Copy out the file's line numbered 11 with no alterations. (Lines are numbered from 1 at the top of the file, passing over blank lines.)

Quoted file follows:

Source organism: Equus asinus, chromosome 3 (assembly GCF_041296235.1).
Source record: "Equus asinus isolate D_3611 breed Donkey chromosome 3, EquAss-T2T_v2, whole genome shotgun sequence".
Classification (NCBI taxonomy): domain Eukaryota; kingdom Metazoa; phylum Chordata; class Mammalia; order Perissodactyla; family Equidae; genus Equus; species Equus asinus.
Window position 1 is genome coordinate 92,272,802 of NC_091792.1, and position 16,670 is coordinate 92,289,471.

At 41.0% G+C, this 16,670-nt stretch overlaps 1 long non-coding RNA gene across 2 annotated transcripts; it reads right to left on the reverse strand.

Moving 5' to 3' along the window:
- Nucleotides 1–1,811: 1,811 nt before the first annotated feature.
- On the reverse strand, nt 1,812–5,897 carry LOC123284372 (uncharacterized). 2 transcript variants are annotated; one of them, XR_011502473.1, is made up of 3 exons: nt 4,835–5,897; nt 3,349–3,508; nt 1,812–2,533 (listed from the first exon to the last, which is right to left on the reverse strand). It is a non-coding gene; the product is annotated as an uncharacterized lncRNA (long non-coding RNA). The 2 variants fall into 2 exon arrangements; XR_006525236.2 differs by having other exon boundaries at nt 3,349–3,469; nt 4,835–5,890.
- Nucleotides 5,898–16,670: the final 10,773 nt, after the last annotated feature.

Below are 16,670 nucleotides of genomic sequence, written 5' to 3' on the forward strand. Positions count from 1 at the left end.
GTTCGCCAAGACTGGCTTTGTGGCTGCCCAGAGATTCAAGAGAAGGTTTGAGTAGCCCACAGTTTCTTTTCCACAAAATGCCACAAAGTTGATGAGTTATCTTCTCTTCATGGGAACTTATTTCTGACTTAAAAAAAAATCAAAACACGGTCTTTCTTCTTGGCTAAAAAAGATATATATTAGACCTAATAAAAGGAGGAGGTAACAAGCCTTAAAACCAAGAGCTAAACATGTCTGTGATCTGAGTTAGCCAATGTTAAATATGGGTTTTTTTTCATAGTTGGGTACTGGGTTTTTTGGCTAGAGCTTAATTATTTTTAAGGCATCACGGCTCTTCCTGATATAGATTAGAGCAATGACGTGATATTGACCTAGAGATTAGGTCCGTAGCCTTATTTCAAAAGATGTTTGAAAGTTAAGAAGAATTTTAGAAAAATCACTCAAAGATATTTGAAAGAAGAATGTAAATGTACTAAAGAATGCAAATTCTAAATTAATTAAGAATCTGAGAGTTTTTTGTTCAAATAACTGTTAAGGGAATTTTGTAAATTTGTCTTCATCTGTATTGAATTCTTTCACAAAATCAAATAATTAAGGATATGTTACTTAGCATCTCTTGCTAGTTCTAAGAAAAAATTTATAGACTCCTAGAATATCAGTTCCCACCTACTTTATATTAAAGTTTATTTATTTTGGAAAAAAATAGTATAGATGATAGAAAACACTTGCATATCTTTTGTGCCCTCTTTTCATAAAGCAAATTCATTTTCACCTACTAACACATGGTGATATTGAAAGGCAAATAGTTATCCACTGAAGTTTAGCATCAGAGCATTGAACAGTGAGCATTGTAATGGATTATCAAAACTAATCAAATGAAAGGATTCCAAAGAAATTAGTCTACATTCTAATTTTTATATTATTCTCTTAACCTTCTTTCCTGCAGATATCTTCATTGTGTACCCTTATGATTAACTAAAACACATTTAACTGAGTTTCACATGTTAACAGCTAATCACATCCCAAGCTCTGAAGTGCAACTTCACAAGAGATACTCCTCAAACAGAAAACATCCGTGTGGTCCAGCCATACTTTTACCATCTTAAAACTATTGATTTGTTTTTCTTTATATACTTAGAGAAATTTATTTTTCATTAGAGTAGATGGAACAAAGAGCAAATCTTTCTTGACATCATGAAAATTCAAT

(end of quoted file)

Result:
GTTCGCCAAGACTGGCTTTGTGGCTGCCCAGAGATTCAAGAGAAGGTTTGAGTAGCCCACAGTTTCTTTTCCACAAAATGCCACAAAGTTGATGAGTTATCTTCTCTTCATGGGAACTTATTTCTGACTTAAAAAAAAATCAAAACACGGTCTTTCTTCTTGGCTAAAAAAGATATATATTAGACCTAATAAAAGGAGGAGGTAACAAGCCTTAAAACCAAGAGCTAAACATGTCTGTGATCTGAGTTAGCCAATGTTAAATATGGGTTTTTTTTCATAGTTGGGTACTGGGTTTTTTGGCTAGAGCTTAATTATTTTTAAGGCATCACGGCTCTTCCTGATATAGATTAGAGCAATGACGTGATATTGACCTAGAGATTAGGTCCGTAGCCTTATTTCAAAAGATGTTTGAAAGTTAAGAAGAATTTTAGAAAAATCACTCAAAGATATTTGAAAGAAGAATGTAAATGTACTAAAGAATGCAAATTCTAAATTAATTAAGAATCTGAGAGTTTTTTGTTCAAATAACTGTTAAGGGAATTTTGTAAATTTGTCTTCATCTGTATTGAATTCTTTCACAAAATCAAATAATTAAGGATATGTTACTTAGCATCTCTTGCTAGTTCTAAGAAAAAATTTATAGACTCCTAGAATATCAGTTCCCACCTACTTTATATTAAAGTTTATTTATTTTGGAAAAAAATAGTATAGATGATAGAAAACACTTGCATATCTTTTGTGCCCTCTTTTCATAAAGCAAATTCATTTTCACCTACTAACACATGGTGATATTGAAAGGCAAATAGTTATCCACTGAAGTTTAGCATCAGAGCATTGAACAGTGAGCATTGTAATGGATTATCAAAACTAATCAAATGAAAGGATTCCAAAGAAATTAGTCTACATTCTAATTTTTATATTATTCTCTTAACCTTCTTTCCTGCAGATATCTTCATTGTGTACCCTTATGATTAACTAAAACACATTTAACTGAGTTTCACATGTTAACAGCTAATCACATCCCAAGCTCTGAAGTGCAACTTCACAAGAGATACTCCTCAAACAGAAAACATCCGTGTGGTCCAGCCATACTTTTACCATCTTAAAACTATTGATTTGTTTTTCTTTATATACTTAGAGAAATTTATTTTTCATTAGAGTAGATGGAACAAAGAGCAAATCTTTCTTGACATCATGAAAATTCAAT